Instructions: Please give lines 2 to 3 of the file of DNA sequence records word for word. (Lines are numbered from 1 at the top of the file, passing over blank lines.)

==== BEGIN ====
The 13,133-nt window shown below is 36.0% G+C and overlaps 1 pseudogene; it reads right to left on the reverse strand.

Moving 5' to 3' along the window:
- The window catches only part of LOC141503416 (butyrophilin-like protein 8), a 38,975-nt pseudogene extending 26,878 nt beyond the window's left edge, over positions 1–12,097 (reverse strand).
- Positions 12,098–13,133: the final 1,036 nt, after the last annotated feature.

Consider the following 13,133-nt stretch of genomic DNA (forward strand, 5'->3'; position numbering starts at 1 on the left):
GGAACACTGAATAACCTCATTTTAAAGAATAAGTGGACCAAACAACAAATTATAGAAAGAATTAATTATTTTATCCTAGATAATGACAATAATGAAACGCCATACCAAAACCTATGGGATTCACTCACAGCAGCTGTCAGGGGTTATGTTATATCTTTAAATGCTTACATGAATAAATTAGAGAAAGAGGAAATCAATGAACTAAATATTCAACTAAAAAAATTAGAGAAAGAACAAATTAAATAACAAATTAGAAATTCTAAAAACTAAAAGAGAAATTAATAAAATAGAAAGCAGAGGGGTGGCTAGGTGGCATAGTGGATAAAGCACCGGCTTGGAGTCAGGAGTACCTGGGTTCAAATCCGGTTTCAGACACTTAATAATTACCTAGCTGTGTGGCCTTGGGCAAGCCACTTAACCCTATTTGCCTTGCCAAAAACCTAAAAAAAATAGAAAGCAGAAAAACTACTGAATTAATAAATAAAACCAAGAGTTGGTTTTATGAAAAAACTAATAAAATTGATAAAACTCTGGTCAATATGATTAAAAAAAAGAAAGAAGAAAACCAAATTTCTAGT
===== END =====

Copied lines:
Moving 5' to 3' along the window:
- The window catches only part of LOC141503416 (butyrophilin-like protein 8), a 38,975-nt pseudogene extending 26,878 nt beyond the window's left edge, over positions 1–12,097 (reverse strand).